Here are the inner orbits. The size fit between the .9 ratio circles and the actual orbits is exact. One thing about.9 ratio circles, if I stack a three ring sequence together centered and I move the middle circle unti it touches the inner circle, it will also touch the outer circle while leaving the other two circles in the same position. By stacking the circles in this way, both the orbital size and heliocentricity of our solar system planetary orbits can be plotted. The inference is that in the very early solar system, a set of rings formed around the Sun. Each ring would have been an energy ring, a torus as per the twisted rope rings of Neptune. Once formed, the rings were not position stable and they slid aroumd until they hit each other whereupon they latched in position to form a grid. The planets then formed on some of the tori.
     
    Last edited by a moderator: Mar 1, 2012
  11. Feb 20, 2012 #10
    But what would create a set of rings of this type?
    If you were to take a sheet of paper and you were to draw a spiral from the center point to the edge, and then draw another spiral back to the center- without changing your clockwise or anti-clockwise direction - you'll find that you can't get back to the center without crossing the line of your original spiral. So if the first spiral represents the outward path of energy to the edge of the solar system, and the second spiral represents the inward path, then the spirals must be inverse to each other.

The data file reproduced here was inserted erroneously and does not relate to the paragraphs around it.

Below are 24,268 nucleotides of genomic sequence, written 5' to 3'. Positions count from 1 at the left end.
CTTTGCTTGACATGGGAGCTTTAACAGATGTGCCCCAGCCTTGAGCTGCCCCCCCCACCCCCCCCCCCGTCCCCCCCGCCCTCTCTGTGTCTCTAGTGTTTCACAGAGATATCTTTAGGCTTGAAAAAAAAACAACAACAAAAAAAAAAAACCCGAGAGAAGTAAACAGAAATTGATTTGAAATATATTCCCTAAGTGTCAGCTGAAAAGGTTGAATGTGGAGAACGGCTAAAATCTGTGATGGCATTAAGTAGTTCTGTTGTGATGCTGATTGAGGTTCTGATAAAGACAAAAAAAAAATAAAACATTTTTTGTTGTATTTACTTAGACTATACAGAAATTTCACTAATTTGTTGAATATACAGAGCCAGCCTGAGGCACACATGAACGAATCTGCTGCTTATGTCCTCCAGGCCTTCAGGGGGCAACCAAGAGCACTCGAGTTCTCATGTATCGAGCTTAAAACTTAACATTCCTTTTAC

If the spirals represent the twisted electromagnetic field of the solar system, then the amount of energy where the spirals cross will be greater than where they don't. If the entire field is filled in with spirals, the points at which the inverse spirals intersect will form circles.

    There is one logarithmic spiral that will generate a set of circles that match .9 ratio circles and so will therefore match the planetary orbits if the orbits were to be aligned dead center to the sun. They're not, and yet the logarithmic spiral still picks them out with precision. Notably, the inner planets are plotted with only four spirals which may indicate main field lines within the system. The spirals will be moving inward and outward respectively within their magnetic hemispheres while separated by the neutral balance sheet and this may give rise to an effect a bit like the rubbing of plasticene between the palms of the hands.
     
    Last edited by a moderator: Mar 1, 2012
  12. Feb 20, 2012 #11

    Drakkith

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    What does "outward path of energy" mean? I am unaware of anything such as this.

    What? Are you referring to the Sun's magnetic field? That's the strongest EM field in the solar system.